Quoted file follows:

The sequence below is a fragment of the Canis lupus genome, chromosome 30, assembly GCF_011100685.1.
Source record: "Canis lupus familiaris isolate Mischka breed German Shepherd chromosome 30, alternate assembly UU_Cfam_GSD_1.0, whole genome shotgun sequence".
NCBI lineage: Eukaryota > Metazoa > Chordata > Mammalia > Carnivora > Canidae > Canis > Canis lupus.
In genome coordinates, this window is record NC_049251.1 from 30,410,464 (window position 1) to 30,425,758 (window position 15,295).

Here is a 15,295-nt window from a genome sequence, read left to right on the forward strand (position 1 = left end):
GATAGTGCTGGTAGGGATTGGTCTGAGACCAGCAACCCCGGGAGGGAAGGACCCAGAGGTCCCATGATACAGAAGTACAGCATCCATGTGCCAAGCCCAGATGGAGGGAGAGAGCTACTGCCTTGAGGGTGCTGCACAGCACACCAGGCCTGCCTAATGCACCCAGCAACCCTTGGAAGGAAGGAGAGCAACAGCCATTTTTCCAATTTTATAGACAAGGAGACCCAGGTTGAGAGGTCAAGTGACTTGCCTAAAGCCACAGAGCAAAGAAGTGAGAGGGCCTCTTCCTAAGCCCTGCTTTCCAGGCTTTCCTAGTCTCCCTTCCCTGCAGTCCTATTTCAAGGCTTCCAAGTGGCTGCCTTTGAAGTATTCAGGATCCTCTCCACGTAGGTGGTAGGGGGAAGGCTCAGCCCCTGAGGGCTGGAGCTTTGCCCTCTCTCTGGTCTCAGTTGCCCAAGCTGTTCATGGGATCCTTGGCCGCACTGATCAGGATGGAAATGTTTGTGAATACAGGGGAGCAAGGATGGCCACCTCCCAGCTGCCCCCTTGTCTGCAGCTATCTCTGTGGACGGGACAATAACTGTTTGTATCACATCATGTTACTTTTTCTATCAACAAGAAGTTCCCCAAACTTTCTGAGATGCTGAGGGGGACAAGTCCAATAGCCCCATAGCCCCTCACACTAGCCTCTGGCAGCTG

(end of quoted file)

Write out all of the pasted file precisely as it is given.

The sequence below is a fragment of the Canis lupus genome, chromosome 30, assembly GCF_011100685.1.
Source record: "Canis lupus familiaris isolate Mischka breed German Shepherd chromosome 30, alternate assembly UU_Cfam_GSD_1.0, whole genome shotgun sequence".
NCBI lineage: Eukaryota > Metazoa > Chordata > Mammalia > Carnivora > Canidae > Canis > Canis lupus.
In genome coordinates, this window is record NC_049251.1 from 30,410,464 (window position 1) to 30,425,758 (window position 15,295).

Here is a 15,295-nt window from a genome sequence, read left to right on the forward strand (position 1 = left end):
GATAGTGCTGGTAGGGATTGGTCTGAGACCAGCAACCCCGGGAGGGAAGGACCCAGAGGTCCCATGATACAGAAGTACAGCATCCATGTGCCAAGCCCAGATGGAGGGAGAGAGCTACTGCCTTGAGGGTGCTGCACAGCACACCAGGCCTGCCTAATGCACCCAGCAACCCTTGGAAGGAAGGAGAGCAACAGCCATTTTTCCAATTTTATAGACAAGGAGACCCAGGTTGAGAGGTCAAGTGACTTGCCTAAAGCCACAGAGCAAAGAAGTGAGAGGGCCTCTTCCTAAGCCCTGCTTTCCAGGCTTTCCTAGTCTCCCTTCCCTGCAGTCCTATTTCAAGGCTTCCAAGTGGCTGCCTTTGAAGTATTCAGGATCCTCTCCACGTAGGTGGTAGGGGGAAGGCTCAGCCCCTGAGGGCTGGAGCTTTGCCCTCTCTCTGGTCTCAGTTGCCCAAGCTGTTCATGGGATCCTTGGCCGCACTGATCAGGATGGAAATGTTTGTGAATACAGGGGAGCAAGGATGGCCACCTCCCAGCTGCCCCCTTGTCTGCAGCTATCTCTGTGGACGGGACAATAACTGTTTGTATCACATCATGTTACTTTTTCTATCAACAAGAAGTTCCCCAAACTTTCTGAGATGCTGAGGGGGACAAGTCCAATAGCCCCATAGCCCCTCACACTAGCCTCTGGCAGCTG